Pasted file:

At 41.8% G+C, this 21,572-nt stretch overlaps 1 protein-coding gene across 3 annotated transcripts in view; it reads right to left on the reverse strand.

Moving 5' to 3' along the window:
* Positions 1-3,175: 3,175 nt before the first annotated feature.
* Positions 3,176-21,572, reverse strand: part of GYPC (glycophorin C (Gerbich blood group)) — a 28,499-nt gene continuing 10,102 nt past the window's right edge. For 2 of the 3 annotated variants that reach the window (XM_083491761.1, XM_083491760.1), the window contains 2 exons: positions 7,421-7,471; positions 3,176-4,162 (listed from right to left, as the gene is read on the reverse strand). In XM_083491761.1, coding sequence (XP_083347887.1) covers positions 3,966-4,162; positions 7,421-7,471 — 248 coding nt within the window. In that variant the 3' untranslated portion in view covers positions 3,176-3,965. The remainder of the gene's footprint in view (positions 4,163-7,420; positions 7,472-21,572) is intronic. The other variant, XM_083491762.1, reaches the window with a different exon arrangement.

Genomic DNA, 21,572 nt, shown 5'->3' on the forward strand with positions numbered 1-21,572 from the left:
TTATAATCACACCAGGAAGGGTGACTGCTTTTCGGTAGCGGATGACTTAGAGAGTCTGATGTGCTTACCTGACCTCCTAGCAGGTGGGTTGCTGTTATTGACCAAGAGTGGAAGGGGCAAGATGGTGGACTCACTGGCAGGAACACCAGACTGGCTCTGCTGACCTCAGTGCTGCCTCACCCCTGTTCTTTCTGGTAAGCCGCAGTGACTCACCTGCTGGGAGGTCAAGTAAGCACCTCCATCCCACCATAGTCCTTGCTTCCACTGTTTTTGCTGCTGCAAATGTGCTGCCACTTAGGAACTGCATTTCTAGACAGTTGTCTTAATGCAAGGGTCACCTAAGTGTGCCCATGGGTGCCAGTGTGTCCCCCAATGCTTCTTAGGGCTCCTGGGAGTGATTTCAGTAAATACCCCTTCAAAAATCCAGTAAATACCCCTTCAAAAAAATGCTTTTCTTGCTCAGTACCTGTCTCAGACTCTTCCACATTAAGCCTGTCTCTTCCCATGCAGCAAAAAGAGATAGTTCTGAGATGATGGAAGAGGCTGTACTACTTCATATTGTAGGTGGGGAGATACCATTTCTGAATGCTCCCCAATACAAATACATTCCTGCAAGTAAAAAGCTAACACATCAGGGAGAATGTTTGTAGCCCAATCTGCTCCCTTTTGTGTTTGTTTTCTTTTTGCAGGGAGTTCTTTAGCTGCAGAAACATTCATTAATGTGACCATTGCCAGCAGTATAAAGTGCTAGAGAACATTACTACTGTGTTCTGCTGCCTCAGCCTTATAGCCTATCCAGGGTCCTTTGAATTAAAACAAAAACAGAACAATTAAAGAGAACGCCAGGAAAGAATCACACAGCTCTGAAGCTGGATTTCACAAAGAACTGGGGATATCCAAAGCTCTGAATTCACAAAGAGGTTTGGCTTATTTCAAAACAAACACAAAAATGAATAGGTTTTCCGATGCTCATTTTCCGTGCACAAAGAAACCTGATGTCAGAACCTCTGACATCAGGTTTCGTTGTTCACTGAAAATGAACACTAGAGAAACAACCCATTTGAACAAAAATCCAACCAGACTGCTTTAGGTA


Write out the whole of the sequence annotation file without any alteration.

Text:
At 41.8% G+C, this 21,572-nt stretch overlaps 1 protein-coding gene across 3 annotated transcripts in view; it reads right to left on the reverse strand.

Moving 5' to 3' along the window:
* Positions 1-3,175: 3,175 nt before the first annotated feature.
* Positions 3,176-21,572, reverse strand: part of GYPC (glycophorin C (Gerbich blood group)) — a 28,499-nt gene continuing 10,102 nt past the window's right edge. For 2 of the 3 annotated variants that reach the window (XM_083491761.1, XM_083491760.1), the window contains 2 exons: positions 7,421-7,471; positions 3,176-4,162 (listed from right to left, as the gene is read on the reverse strand). In XM_083491761.1, coding sequence (XP_083347887.1) covers positions 3,966-4,162; positions 7,421-7,471 — 248 coding nt within the window. In that variant the 3' untranslated portion in view covers positions 3,176-3,965. The remainder of the gene's footprint in view (positions 4,163-7,420; positions 7,472-21,572) is intronic. The other variant, XM_083491762.1, reaches the window with a different exon arrangement.

Genomic DNA, 21,572 nt, shown 5'->3' on the forward strand with positions numbered 1-21,572 from the left:
TTATAATCACACCAGGAAGGGTGACTGCTTTTCGGTAGCGGATGACTTAGAGAGTCTGATGTGCTTACCTGACCTCCTAGCAGGTGGGTTGCTGTTATTGACCAAGAGTGGAAGGGGCAAGATGGTGGACTCACTGGCAGGAACACCAGACTGGCTCTGCTGACCTCAGTGCTGCCTCACCCCTGTTCTTTCTGGTAAGCCGCAGTGACTCACCTGCTGGGAGGTCAAGTAAGCACCTCCATCCCACCATAGTCCTTGCTTCCACTGTTTTTGCTGCTGCAAATGTGCTGCCACTTAGGAACTGCATTTCTAGACAGTTGTCTTAATGCAAGGGTCACCTAAGTGTGCCCATGGGTGCCAGTGTGTCCCCCAATGCTTCTTAGGGCTCCTGGGAGTGATTTCAGTAAATACCCCTTCAAAAATCCAGTAAATACCCCTTCAAAAAAATGCTTTTCTTGCTCAGTACCTGTCTCAGACTCTTCCACATTAAGCCTGTCTCTTCCCATGCAGCAAAAAGAGATAGTTCTGAGATGATGGAAGAGGCTGTACTACTTCATATTGTAGGTGGGGAGATACCATTTCTGAATGCTCCCCAATACAAATACATTCCTGCAAGTAAAAAGCTAACACATCAGGGAGAATGTTTGTAGCCCAATCTGCTCCCTTTTGTGTTTGTTTTCTTTTTGCAGGGAGTTCTTTAGCTGCAGAAACATTCATTAATGTGACCATTGCCAGCAGTATAAAGTGCTAGAGAACATTACTACTGTGTTCTGCTGCCTCAGCCTTATAGCCTATCCAGGGTCCTTTGAATTAAAACAAAAACAGAACAATTAAAGAGAACGCCAGGAAAGAATCACACAGCTCTGAAGCTGGATTTCACAAAGAACTGGGGATATCCAAAGCTCTGAATTCACAAAGAGGTTTGGCTTATTTCAAAACAAACACAAAAATGAATAGGTTTTCCGATGCTCATTTTCCGTGCACAAAGAAACCTGATGTCAGAACCTCTGACATCAGGTTTCGTTGTTCACTGAAAATGAACACTAGAGAAACAACCCATTTGAACAAAAATCCAACCAGACTGCTTTAGGTA